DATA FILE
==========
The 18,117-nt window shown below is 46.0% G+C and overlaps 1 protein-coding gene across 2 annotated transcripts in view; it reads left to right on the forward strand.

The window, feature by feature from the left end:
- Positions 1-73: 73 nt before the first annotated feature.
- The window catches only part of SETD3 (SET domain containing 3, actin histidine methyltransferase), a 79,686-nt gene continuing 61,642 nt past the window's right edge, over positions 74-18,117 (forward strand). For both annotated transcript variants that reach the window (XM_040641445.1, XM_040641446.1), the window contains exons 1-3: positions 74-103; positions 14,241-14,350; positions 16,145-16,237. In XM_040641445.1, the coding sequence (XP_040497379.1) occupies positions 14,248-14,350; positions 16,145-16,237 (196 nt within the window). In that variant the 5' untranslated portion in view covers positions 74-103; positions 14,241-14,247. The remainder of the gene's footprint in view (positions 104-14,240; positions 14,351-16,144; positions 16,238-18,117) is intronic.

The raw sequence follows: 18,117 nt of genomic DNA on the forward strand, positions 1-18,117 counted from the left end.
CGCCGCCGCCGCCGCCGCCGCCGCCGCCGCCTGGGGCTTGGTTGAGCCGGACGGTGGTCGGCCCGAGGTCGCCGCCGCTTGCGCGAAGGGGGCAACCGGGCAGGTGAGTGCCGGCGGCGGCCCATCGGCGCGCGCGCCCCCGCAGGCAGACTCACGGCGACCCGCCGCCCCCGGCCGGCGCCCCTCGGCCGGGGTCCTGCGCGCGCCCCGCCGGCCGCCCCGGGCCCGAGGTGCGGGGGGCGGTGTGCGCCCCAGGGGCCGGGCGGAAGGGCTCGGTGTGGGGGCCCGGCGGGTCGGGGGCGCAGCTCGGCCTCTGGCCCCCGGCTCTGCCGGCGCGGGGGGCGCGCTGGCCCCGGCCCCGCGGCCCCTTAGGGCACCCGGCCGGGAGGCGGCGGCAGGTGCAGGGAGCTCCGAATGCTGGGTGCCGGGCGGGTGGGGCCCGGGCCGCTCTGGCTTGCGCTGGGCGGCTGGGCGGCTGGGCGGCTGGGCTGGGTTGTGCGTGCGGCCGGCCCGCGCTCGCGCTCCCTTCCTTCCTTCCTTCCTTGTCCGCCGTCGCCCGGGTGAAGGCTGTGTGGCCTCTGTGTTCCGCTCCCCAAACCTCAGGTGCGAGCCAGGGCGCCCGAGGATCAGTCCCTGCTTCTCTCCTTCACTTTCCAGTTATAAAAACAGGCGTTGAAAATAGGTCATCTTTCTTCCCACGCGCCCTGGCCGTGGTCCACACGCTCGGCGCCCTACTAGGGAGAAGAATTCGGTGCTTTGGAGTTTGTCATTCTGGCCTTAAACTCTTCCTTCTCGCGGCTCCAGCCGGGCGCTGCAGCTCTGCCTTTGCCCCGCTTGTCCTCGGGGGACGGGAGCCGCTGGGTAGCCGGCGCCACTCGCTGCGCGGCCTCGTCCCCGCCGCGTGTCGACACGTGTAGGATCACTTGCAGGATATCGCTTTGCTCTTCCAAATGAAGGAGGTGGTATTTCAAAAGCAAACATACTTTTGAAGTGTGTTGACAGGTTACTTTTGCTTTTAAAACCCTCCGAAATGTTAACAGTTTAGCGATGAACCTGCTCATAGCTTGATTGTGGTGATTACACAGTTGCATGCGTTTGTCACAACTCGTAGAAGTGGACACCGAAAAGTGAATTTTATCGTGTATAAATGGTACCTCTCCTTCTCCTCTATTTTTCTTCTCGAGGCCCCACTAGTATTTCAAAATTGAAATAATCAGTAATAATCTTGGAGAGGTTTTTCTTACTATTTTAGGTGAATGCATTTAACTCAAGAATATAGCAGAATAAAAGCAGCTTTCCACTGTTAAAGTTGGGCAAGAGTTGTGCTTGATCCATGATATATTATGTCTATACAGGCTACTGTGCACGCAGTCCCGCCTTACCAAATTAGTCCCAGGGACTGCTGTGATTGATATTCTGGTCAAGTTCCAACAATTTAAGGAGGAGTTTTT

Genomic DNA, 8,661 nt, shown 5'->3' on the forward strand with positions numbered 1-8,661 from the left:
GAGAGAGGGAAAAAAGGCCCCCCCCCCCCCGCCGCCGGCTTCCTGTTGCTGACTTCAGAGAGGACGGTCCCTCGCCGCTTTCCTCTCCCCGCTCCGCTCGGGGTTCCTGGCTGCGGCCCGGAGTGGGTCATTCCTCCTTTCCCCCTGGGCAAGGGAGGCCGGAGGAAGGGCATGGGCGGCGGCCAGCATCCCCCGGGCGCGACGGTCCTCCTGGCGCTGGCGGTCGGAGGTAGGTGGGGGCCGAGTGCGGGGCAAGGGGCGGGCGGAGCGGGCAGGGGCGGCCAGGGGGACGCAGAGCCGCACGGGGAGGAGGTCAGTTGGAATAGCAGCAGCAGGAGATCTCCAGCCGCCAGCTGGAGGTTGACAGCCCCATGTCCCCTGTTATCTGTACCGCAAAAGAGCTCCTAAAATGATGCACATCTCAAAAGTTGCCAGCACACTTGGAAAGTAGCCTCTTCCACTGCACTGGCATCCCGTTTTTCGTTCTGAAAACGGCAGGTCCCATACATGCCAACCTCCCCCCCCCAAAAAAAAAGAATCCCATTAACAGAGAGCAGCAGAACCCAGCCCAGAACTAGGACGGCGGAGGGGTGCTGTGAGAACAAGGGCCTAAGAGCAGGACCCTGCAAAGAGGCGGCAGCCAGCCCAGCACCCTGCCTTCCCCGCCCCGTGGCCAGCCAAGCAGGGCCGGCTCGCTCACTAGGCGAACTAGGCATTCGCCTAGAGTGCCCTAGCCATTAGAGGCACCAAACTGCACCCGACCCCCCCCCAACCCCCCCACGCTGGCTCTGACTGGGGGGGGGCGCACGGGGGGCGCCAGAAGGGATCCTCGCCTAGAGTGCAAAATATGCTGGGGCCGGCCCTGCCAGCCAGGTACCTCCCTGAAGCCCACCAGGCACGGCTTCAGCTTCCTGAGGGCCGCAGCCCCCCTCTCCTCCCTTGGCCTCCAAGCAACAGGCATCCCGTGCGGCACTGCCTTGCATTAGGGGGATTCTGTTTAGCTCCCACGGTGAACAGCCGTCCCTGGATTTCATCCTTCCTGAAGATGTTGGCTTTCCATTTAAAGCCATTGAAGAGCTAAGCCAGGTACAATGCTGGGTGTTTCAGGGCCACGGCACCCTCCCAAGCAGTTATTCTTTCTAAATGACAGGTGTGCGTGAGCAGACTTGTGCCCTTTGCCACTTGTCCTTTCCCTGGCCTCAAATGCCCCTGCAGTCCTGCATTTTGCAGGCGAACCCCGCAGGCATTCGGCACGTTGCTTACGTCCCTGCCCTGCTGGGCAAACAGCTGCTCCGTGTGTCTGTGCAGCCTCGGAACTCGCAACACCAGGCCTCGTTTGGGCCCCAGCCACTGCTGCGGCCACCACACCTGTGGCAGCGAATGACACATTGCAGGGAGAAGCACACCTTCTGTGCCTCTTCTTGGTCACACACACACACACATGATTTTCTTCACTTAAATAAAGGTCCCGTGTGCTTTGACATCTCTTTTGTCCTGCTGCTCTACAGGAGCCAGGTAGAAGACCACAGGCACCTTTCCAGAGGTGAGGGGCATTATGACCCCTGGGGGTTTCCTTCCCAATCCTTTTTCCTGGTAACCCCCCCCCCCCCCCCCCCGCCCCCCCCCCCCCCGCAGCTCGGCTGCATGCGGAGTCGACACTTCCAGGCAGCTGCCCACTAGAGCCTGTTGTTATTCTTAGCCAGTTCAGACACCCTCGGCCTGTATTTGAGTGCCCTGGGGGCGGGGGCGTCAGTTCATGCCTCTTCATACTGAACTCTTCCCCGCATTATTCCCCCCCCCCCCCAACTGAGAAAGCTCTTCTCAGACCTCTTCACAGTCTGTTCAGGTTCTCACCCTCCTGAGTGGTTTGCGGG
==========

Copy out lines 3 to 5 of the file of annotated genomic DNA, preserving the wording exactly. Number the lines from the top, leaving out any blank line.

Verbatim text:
- Positions 1-73: 73 nt before the first annotated feature.
- The window catches only part of SETD3 (SET domain containing 3, actin histidine methyltransferase), a 79,686-nt gene continuing 61,642 nt past the window's right edge, over positions 74-18,117 (forward strand). For both annotated transcript variants that reach the window (XM_040641445.1, XM_040641446.1), the window contains exons 1-3: positions 74-103; positions 14,241-14,350; positions 16,145-16,237. In XM_040641445.1, the coding sequence (XP_040497379.1) occupies positions 14,248-14,350; positions 16,145-16,237 (196 nt within the window). In that variant the 5' untranslated portion in view covers positions 74-103; positions 14,241-14,247. The remainder of the gene's footprint in view (positions 104-14,240; positions 14,351-16,144; positions 16,238-18,117) is intronic.

The raw sequence follows: 18,117 nt of genomic DNA on the forward strand, positions 1-18,117 counted from the left end.